Real Time Communications Featured Article

Airlines and Regulators Turn to Real Time Flight Tracking

May 15, 2014

The fate of Malaysian Airlines Flight 370 has brought the focus back on aviation tracking and safety. The fact that the airline could not be tracked two months after its disappearance raises questions about the tracking systems that are in place. Currently, commercial air transport operators fly over many remote regions around the world, yet there is no mandate for a real time tracking system that will inform the base station about the whereabouts of the flight at any time. This lack of international requirement is dangerous because it will be impossible to locate aircrafts that have disappeared, like the recent MH370.

To prevent another such unfortunate incident, many airlines and airline regulators around the world are working to improve their tracking systems. One such aviation regulator is the Directorate General of Civil Aviation (DGCA) that oversees the operations of commercial aircrafts in India. This regulator has mandated all airlines that operate in India to install systems that will track airlines in real time. DGCA has ordered all airlines to install either the Aircraft Communications Addressing and Reporting System (ACARS) or the Automatic Dependent Surveillance – Broadcast (ADS-B) system. This directive is applicable to both passenger and cargo planes.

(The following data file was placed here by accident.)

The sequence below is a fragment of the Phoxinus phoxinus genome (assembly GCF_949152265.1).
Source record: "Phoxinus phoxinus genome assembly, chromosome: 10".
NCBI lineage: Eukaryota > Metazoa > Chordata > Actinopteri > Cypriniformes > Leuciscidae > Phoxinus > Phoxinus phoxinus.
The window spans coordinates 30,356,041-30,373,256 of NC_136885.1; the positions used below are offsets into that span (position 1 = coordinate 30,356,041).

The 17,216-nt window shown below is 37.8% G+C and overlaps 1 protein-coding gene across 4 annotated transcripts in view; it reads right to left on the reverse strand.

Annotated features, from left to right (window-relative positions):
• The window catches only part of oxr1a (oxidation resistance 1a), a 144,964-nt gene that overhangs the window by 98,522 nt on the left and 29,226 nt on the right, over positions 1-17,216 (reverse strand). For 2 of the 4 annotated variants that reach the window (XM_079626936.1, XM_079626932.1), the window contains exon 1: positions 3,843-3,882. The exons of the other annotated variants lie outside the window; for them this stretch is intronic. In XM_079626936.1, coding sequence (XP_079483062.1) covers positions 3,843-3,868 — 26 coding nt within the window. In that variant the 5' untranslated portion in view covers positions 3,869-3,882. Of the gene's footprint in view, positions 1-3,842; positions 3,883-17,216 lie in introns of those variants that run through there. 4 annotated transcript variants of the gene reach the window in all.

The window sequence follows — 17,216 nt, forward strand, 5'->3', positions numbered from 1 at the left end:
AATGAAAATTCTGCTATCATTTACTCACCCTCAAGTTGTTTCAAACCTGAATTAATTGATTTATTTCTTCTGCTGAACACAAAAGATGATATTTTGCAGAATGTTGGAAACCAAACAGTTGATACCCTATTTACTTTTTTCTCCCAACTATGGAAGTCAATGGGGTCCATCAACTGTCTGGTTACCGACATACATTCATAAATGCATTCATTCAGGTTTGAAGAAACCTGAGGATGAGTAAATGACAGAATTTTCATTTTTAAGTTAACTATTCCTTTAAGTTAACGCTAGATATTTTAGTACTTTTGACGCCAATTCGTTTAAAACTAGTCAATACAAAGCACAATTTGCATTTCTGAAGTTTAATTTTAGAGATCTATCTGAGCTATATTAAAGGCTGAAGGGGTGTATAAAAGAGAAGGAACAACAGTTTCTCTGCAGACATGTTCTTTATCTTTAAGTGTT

ACARS is a data link system that transmits messages between the airline system and the ground station at frequent intervals. It is designed to perform many critical functions such as identifying abnormal flight conditions, providing detailed engine reports, generating weather reports based on the location of the aircraft, creating a repair and maintenance plan and offering support for manual typing of emails between the crew and the ground stations. ADS-B, on the other hand, is a cooperative technology used for tracking aircraft where the communication is initiated by the aircraft crew. Airline companies can choose either of the two systems for tracking.

Inmarsat, a U.K. satellite company, also recently proposed a free tracking service for commercial airplanes in the wake of the disappearance of MH370. The tracking service determines a plane’s location, speed, heading and altitude, and then transmits that data over Inmarsat’s global network of satellites every 15 minutes. Inmarsat will also offer an enhanced position reporting facility to support in-flight aircraft separation and a “black box in the cloud” service to stream real time data recordings and cockpit voice recorder information.

This decision by the DGCA to mandate real time tracking in aircrafts is a welcome step as it greatly reduces the uncertainty that comes with flying in remote areas. It is hoped that such real time communications will prevent the disappearance of flights in the future. 

Edited by Rachel Ramsey

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